By this time the territory was already uncharted. This setlist bore no resemblance to that of their first show two nights prior. This arrangement was not formulaic. The unpredictability, the awareness that they could unearth any song at any time, was exhilarating. If there was a constant, it was the eruptively placed stop/start fury of March Of The Pigs as sections of the floor became a human funnel breaking through to violent cauldrons of flailing appendages and intemperate jubilance.
And then shit went south. During The Frail, the house mix was lost to us. The band, either unaware, or more likely undeterred, continued to play on and into The Wretched. This went on for several minutes. Just as the band veered into the final chorus of the song, the audio faded back in giving fierce impetus the slogging gang-vocal scream-along of “now you know this is what it feels like.”
Attempting to extrapolate where this was headed was a fool’s errand. The driving hi-hat sibilance and lascivious lyrics of Closer were followed by the meandering fuzz-guitars of 1,000,000 amid blinding backlighting and furious strobes. Finally taking a moment to breathe, Reznor appeared humbled and appreciative. “It’s good to get back into our groove” he exclaimed. “Thanks for being here with us. We’re gonna do a mood shift. I don’t think we’re gonna do this many more times, but we want to do it tonight. This is for our dear friend David Bowie.” They then proceeded to pay tribute to the fallen rock archetype and former collaborator by unpacking a desolate rendering of his late-career track I Can’t Give Everything Away with Reznor’s calculated vibrato giving way to wails of anguish.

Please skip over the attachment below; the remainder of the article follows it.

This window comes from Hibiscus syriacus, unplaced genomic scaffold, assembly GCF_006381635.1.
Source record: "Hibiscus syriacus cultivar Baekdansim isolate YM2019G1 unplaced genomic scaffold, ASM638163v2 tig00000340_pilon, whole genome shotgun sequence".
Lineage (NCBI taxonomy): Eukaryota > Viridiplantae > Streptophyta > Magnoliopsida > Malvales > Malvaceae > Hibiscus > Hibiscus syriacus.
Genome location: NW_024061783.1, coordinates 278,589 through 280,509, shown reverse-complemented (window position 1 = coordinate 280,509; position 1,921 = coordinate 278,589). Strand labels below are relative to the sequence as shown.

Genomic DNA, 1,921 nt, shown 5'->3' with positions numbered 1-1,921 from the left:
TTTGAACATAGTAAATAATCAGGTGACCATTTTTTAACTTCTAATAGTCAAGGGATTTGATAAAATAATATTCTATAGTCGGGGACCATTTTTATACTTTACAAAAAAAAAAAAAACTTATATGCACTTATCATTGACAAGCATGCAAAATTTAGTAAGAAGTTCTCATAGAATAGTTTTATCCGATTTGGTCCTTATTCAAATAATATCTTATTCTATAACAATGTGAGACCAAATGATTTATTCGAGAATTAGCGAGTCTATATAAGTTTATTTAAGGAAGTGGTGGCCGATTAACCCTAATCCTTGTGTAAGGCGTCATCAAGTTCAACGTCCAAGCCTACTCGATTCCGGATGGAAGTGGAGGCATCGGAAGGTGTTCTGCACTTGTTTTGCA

The insidious, unhurried construction of The Background World followed, augmented by guitarist Robin Finck’s curious abstractions. Further hiccups then ensued briefly during The Great Destroyer. Reznor was wholesale and uncharacteristically out-of-key during the opening verse, leading to the assumption that there were issues with the monitor mix as well. More to come on this track during the Saturday write-up.
The Hand That Feeds would then send jolts through the masses until intermittent technical issues again reared their ugly head and Finck’s guitar cut out on two separate occasions. As brilliant as the performance was, this was becoming trying. Warm-up gig indeed. Head Like A Hole mercifully marked the end of the difficulties though. Silhouettes of Shawshank-arms outraised to the air were joined by the roaring, predominantly baritone audience shouting out “bow down before the one you serve, you’re going to get what you deserve.”
Following a brief encore break, they returned with the frantic twofer of Only and Survivalism as sweaty bros (a couple now wearing blood with their smiles) pounded on each other in the moshpit below.
“Don’t think we don’t appreciate you comin’ out” Reznor then apprised. “We may fuck this song up because we haven’t rehearsed it at all.” It was The Day The World Went Away and it was everything. Hurt (of course) then served to conclude the turbulent 1h 40m performance; the audience hushed to near silence, singing along in a reverent murmur.
“See you tomorrow” Reznor assumed, as the band took their leave. It would be a misrepresentation if the impression was given that the show was defined by the technical issues, but these issues did put a damper on the evening. The strained connecting threads between the first two setlists left us utterly baffled as to what they would decide to perform at the final show. We wandered through the Hard Rock, past scantily clad aerial-swing-dancers and remarkably brazen coke dealers, into the lawless saturnalia beyond, eager to discover what Saturday evening would bring.
Mercurial Supremacy: Saturday